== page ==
Until now WiFi and cabled Ethernet have been the networks of choice for business users, driven by the fact that they are standard options on modern PCs, laptops and other connected devices. However, both have limitations that will become more problematic as businesses move to the highly connected world of the future, so when considering network upgrades, would 5G be a better option?


The limitations of WiFi and cabled Ethernet

Some businesses still use a cabled Ethernet network, its limitations are, by definition, obvious. The lack of flexibility and portability that a fixed infrastructure delivers will constrain its use to fixed points. Adding additional connections is a costly, disruptive and time-consuming process of laying new cables to the existing infrastructure. Although its performance is good, the lack of flexibility is a problem for businesses.

WiFi is therefore has become more popular for a business network. It provides the flexibility that modern businesses need and with reasonably performance, but it has other limitations that are becoming more problematic. Firstly, the number of connected devices is limited, secondly WiFi operates in unlicensed spectrum, so performance is not keeping pace with business requirements and finally, security. The public key system employed by WiFi makes it vulnerable, particularly as workers are increasingly wanting to connect their own devices to corporate networks, referred to as “bring your own device” or BYOD. Whilst the standards bodies behind WiFi are trying to address these issues, the question remains about whether WiFi is the way to go in the future.


How does 5G stack up?

5G addresses many of the issues with existing networks highlighted above. It is inherently mobile and portable, it can support a huge number of connected devices, it operates in licensed spectrum so has a roadmap for ever increasing performance and is secure by design. 5G supports end to end security and so allowing a BYOD working is straight forward. So, what’s holding companies back? Well, the technology is relatively new and not available as standard on PCs, Laptops and connected devices, so that’s a factor, and companies are not aware of how it can help. The biggest issue for businesses though is that they don’t want their internal network to be connected to the public mobile network. This is where a capability of 5G to support Private Networks comes in.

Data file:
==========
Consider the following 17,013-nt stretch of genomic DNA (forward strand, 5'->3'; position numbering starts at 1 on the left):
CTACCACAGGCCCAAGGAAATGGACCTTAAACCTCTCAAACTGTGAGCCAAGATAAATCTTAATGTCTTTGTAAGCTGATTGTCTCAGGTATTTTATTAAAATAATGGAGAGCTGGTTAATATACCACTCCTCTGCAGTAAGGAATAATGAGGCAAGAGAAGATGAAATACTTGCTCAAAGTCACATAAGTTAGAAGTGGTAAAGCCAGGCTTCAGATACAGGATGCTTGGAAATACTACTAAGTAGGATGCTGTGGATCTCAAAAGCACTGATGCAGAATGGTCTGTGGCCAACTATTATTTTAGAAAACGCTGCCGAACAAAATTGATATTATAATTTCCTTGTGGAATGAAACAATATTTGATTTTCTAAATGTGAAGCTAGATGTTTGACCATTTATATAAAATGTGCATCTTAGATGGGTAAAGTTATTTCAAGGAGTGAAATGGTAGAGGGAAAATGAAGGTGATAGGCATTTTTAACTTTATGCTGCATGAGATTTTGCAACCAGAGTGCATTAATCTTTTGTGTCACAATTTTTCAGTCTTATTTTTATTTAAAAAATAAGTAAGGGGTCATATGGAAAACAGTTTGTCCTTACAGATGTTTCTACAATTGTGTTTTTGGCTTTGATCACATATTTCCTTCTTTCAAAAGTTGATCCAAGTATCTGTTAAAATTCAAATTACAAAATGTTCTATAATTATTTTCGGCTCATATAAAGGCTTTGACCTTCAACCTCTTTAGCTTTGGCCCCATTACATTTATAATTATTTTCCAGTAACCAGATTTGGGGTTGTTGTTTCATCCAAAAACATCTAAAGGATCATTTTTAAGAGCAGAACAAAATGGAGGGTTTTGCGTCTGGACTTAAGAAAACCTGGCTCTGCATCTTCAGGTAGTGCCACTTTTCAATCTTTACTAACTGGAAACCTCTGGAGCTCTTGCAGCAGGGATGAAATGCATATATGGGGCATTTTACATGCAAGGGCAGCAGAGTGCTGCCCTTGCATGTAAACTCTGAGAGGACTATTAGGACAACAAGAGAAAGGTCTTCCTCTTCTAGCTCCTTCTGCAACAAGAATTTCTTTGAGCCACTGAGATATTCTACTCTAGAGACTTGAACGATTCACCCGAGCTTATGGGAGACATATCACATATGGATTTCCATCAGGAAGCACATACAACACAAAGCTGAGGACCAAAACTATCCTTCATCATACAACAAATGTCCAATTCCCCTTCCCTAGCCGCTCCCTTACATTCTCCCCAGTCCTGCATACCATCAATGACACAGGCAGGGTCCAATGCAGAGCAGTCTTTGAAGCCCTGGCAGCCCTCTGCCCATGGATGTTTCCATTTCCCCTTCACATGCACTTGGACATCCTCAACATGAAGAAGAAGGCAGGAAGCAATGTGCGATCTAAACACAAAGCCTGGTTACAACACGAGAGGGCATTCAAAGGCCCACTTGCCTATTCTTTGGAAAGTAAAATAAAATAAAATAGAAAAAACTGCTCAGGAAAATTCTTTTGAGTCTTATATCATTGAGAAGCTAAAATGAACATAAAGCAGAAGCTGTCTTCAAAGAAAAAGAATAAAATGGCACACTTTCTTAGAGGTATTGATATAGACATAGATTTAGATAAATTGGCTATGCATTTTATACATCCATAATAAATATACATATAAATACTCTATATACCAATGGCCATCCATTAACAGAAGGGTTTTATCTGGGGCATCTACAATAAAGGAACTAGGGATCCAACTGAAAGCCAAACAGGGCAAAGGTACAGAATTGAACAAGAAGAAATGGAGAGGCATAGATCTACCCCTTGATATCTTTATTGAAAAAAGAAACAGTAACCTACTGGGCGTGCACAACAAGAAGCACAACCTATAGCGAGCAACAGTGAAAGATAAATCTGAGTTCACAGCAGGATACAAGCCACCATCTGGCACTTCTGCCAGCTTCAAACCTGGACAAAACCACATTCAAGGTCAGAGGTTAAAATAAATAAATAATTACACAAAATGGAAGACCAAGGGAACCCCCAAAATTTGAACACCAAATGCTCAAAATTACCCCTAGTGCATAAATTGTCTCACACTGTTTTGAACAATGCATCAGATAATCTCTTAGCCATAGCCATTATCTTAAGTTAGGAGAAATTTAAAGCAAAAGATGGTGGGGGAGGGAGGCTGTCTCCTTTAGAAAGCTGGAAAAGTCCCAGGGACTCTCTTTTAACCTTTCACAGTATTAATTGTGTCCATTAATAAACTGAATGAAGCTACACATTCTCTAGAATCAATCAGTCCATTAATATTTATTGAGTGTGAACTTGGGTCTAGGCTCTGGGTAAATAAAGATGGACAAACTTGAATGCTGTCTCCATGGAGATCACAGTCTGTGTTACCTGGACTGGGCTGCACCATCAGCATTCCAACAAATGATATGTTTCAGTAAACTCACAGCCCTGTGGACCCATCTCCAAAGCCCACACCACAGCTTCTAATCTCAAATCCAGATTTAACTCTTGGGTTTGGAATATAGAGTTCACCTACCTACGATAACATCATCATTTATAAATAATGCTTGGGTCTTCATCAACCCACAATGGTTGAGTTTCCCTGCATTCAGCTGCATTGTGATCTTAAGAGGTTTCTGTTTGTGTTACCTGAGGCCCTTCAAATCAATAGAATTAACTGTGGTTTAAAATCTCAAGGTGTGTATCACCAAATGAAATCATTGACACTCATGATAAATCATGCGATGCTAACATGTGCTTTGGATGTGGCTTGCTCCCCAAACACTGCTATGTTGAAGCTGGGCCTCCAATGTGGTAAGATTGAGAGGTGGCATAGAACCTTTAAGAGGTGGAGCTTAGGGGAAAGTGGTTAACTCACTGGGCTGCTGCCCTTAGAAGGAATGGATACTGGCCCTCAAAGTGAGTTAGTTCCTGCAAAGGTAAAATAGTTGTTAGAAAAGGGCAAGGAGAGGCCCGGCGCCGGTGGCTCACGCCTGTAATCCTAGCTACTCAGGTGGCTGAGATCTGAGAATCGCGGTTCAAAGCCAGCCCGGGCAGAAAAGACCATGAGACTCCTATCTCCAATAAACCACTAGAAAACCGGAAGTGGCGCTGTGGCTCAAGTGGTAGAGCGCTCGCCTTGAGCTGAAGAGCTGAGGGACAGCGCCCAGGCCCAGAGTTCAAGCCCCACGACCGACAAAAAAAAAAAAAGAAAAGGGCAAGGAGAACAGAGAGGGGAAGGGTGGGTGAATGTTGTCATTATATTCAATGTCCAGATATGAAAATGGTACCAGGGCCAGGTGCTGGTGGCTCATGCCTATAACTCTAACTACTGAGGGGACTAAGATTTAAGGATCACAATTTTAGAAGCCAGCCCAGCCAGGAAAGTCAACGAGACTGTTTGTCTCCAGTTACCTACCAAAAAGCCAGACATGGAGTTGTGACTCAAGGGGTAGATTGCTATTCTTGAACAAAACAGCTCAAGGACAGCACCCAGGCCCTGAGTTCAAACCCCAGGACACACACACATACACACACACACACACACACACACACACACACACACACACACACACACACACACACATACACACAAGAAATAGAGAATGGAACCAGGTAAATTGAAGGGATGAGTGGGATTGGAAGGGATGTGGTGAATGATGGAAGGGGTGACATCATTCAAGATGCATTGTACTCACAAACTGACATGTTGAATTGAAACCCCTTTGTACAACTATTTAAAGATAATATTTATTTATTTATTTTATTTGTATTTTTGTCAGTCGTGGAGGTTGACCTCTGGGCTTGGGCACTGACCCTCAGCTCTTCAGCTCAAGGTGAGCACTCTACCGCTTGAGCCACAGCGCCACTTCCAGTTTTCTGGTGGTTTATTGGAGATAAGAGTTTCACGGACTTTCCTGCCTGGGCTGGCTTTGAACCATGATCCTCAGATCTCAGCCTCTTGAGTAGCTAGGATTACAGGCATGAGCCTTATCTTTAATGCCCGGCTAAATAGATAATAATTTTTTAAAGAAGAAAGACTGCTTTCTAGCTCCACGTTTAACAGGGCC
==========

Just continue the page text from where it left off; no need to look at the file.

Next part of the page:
5G Private Networks

5G private networks allow businesses to use 5G technology and take advantage of its capabilities, but to keep the network closed, confined to their own real estate and accessible only by its employees and systems. It creates the opportunity to have one network for all their operations. For example, many businesses now have building management systems that are on a separate, often low powered IoT type networks. These networks are not very secure and have often been the cause of security breaches. Using 5G means that all these devices could be on the main secure corporate network, something that’s not possible with WiFi. For manufacturing businesses using 5G as the corporate network can deliver a new level of flexibility when configuring manufacturing infrastructure.

There are then significant advantages to using 5G for business applications, it’s business’s lack of awareness and the maturity of the technology that’s holding things back, and so 5G should become the network of choice for the future.